​My passion: I’ve been a major follower of F1 since a child says Francesca LoughreyFollowing Formula 1 helps Francesca Loughrey, Associate Director at Expion Search & Selection, switch off at the weekend. No-one in my family is into motorsports, so they were surprised when I quickly became hooked after I stumbled across a Formula 1 race on the TV at the age of 15.  At first, I enjoyed the excitement of seeing fearless drivers race the fastest cars in the world, often pulling risky manoeuvres which sometimes led to glory (and others to disaster).  Over the years I had become more interested in the strategic element of the sport, finding a fascination in the making of the right or wrong call when to re-fuel (when it was still permitted) or stop for tyre replacement and how this could make or break a driver’s race.  I’ve followed some great British drivers over the years, cheering on Damon Hill, Jenson Button and then Lewis Hamilton. I’m a huge Lewis Hamilton fan – seeing him battle his way past most drivers on the track from the beginning of his career - truly inspirational. In 2018, I was lucky enough to attend the British Grand Prix and thought he was set for a home victory when he qualified on pole; unfortunately, he got spun in his first lap landing him right at the back. However, the real inspiration that he is, Lewis managed to overtake nearly every car on the track that day, finishing second place. It was a fantastic show of true fighting spirit. I owe a lot to Formula 1, for me, it has been so much more than just being a sport or just a hobby for the weekend. It’s been a way of keeping me inspired and motivated. Lewis’s motto is to ”never give up”This is something I try to live by when faced with difficult challenges in life. Determination and hard work are things you need to succeed in the recruitment industry I’ve worked in for 17 years now; Lewis and Formula 1 provide that motivation I need to keep achieving the best.Luckily for me, I have been fortunate enough to tie my passion for Formula 1 with my working life moving into Automotive recruitment 13 years ago, and I’ve stayed in this sector ever since.  The continually evolving technology fascinates me in general, especially with rules tightening to reduce the environmental impact of transport. It’s impressive to see technologies first developed by Formula 1 being transferred to the types of commercial vehicles that my clients and candidates work with. Commercial vehicle operators are under more pressure than ever to increase efficiencies of their fleet, and I love discussing this with them – often finding they have a shared love of motorsport.About Francesca LoughreyFrom starting as a stand-alone specialist recruiter 13 years ago, focusing on the automotive industry, Francesca has grown a highly successful recruitment business with a team of recruiters who deliver tailored resourcing campaigns to organisations across the UK. Believing in success due to specialist, in-depth knowledge of the automotive and engineering markets and aconsultative approach, Francesca ensures that the best candidates are matched with relevant positions.​For more information on roles in Automotive, Logistics & Distribution please get in touch with us at Expion - we're happy to chat all things recruitment and Formula 1...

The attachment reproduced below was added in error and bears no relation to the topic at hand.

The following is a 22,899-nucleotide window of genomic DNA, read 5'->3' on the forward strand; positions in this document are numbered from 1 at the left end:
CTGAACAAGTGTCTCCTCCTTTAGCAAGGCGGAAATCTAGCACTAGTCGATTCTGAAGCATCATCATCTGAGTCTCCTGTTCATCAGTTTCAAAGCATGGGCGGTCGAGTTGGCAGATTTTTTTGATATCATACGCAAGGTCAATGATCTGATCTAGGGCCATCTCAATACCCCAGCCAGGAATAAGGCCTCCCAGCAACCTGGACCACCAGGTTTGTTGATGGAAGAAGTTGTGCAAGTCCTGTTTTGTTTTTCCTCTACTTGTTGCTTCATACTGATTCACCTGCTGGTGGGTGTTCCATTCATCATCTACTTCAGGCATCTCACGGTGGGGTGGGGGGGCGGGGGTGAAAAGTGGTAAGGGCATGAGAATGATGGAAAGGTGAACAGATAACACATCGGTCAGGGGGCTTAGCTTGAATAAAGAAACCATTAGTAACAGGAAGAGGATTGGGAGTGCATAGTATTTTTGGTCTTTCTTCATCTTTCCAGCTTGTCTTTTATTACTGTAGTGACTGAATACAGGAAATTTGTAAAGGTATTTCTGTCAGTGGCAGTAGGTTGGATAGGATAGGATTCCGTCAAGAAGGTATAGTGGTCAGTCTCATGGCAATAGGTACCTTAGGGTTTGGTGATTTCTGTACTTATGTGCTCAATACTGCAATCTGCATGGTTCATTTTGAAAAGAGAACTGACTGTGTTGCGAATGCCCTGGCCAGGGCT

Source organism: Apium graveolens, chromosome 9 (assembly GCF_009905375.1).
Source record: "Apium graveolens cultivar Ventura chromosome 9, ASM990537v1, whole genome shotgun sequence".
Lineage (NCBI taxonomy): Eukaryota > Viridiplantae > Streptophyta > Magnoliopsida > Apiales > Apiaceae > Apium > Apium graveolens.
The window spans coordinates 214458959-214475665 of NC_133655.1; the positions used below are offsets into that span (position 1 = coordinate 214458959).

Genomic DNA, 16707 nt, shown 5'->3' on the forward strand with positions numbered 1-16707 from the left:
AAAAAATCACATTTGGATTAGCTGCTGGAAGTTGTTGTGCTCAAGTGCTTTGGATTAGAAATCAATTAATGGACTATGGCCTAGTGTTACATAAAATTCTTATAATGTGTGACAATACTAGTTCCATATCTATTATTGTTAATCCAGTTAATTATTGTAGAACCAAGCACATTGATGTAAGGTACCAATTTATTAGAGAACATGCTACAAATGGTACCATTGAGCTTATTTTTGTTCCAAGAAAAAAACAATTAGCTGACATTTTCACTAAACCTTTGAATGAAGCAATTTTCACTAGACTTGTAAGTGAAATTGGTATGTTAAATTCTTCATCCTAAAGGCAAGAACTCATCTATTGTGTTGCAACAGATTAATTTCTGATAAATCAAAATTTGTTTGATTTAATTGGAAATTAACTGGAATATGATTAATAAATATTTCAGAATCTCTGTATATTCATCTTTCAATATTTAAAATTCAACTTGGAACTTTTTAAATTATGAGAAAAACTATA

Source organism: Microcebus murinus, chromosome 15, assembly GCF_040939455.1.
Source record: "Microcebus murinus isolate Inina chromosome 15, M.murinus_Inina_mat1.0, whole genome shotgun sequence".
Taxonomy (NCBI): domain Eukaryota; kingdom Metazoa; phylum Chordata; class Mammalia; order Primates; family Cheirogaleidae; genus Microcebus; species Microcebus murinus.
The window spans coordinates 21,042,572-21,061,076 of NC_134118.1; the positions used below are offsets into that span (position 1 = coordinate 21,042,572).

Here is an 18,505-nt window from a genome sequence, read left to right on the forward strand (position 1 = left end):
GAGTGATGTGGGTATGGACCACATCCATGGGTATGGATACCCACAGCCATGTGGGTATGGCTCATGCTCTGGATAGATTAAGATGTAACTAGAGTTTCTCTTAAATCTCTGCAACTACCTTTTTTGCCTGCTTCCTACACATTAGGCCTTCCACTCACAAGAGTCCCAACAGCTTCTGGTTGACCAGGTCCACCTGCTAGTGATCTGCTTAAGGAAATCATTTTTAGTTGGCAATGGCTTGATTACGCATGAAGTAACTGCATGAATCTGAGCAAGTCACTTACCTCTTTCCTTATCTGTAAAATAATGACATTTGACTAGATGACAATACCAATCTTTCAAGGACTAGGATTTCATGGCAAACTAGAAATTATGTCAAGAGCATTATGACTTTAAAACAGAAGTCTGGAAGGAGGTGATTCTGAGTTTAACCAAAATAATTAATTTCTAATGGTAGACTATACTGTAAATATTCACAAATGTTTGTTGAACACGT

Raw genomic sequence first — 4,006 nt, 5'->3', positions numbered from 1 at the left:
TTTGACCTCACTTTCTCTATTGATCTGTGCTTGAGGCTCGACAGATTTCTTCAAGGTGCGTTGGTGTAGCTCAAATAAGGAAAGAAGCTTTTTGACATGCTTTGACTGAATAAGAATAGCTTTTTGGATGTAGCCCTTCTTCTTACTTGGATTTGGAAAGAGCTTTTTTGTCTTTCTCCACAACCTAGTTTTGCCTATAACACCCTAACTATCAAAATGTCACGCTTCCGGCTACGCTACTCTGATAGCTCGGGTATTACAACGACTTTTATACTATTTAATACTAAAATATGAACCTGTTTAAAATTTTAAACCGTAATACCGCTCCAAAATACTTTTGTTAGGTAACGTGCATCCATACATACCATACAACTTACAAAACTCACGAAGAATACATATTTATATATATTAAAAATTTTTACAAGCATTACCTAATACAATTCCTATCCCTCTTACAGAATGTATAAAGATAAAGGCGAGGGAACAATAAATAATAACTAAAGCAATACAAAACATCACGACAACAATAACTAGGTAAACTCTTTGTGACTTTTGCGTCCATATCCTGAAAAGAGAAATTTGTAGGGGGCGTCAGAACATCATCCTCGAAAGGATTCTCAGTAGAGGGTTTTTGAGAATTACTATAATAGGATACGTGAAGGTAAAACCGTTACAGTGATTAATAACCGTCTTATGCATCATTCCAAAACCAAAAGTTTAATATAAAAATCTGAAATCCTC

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  • Hiring
    Client
    Latest trends in Medical Devices and Pharmaceutical Recruitment